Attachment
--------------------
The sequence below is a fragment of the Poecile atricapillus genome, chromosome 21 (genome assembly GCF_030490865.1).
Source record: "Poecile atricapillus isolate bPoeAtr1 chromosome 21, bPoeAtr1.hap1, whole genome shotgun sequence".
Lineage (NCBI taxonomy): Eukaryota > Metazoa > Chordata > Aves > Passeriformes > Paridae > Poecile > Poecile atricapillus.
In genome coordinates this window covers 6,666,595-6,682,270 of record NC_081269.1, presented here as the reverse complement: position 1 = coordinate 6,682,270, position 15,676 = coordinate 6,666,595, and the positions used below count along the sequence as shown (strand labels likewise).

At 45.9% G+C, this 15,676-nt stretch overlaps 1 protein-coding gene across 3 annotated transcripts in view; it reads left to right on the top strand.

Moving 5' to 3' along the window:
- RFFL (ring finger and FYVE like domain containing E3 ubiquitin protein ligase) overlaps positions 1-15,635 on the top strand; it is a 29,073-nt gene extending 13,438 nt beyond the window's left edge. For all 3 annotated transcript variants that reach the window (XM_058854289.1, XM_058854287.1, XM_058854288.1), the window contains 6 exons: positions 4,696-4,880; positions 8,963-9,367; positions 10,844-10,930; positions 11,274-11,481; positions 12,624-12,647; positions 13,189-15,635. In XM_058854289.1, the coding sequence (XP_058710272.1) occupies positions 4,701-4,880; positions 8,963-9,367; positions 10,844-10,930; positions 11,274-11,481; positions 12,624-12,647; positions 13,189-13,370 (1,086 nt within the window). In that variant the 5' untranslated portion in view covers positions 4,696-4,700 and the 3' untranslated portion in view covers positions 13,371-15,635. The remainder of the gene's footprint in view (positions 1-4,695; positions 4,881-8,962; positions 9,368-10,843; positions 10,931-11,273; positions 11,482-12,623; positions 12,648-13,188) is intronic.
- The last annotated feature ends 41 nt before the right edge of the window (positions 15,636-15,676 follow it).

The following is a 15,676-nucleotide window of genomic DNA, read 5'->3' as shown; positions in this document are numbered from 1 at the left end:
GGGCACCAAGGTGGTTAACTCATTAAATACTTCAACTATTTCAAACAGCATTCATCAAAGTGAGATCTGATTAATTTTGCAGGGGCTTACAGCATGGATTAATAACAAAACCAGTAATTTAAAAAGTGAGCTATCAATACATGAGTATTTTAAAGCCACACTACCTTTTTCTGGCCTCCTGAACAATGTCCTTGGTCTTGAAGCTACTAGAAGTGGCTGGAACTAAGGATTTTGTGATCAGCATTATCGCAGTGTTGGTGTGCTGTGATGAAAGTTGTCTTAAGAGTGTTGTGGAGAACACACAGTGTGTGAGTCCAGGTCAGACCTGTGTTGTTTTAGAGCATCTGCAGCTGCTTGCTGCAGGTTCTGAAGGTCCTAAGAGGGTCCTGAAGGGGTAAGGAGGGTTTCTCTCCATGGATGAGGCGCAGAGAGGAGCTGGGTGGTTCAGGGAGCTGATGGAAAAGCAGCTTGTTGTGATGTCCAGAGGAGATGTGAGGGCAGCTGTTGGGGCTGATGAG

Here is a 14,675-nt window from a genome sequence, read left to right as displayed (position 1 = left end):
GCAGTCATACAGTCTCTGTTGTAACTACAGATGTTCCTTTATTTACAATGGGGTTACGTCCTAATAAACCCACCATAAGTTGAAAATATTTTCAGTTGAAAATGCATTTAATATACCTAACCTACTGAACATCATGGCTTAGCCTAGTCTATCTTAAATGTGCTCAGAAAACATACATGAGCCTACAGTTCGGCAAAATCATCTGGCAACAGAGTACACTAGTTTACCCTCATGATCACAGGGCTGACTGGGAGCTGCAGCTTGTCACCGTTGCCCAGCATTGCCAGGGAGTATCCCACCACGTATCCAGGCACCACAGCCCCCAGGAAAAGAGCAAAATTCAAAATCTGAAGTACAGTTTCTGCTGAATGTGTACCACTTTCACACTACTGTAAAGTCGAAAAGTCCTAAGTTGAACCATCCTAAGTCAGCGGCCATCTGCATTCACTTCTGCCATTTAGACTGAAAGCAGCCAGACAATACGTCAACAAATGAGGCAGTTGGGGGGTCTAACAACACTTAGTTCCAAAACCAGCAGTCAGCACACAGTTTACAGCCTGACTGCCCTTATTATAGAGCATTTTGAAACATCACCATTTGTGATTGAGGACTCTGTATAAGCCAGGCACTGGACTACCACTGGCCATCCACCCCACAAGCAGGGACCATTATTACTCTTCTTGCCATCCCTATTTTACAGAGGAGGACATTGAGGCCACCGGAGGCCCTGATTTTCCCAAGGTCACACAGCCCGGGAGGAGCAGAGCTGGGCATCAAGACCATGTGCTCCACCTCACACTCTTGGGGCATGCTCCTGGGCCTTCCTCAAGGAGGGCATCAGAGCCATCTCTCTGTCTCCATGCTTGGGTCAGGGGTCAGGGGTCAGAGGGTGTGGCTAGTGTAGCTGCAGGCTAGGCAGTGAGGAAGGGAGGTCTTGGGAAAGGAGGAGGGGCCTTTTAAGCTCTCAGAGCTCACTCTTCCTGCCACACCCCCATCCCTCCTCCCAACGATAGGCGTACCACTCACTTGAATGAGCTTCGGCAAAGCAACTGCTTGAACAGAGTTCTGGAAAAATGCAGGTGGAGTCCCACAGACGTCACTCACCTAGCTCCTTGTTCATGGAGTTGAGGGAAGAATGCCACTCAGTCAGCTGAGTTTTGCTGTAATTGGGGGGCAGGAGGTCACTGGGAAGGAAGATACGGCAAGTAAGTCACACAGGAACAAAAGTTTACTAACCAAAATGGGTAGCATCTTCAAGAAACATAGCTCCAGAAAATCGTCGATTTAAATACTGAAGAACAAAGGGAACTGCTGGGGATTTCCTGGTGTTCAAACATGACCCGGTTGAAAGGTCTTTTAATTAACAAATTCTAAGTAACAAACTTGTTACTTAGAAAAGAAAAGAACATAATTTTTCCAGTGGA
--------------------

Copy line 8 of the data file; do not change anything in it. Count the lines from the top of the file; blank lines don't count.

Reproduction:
- The last annotated feature ends 41 nt before the right edge of the window (positions 15,636-15,676 follow it).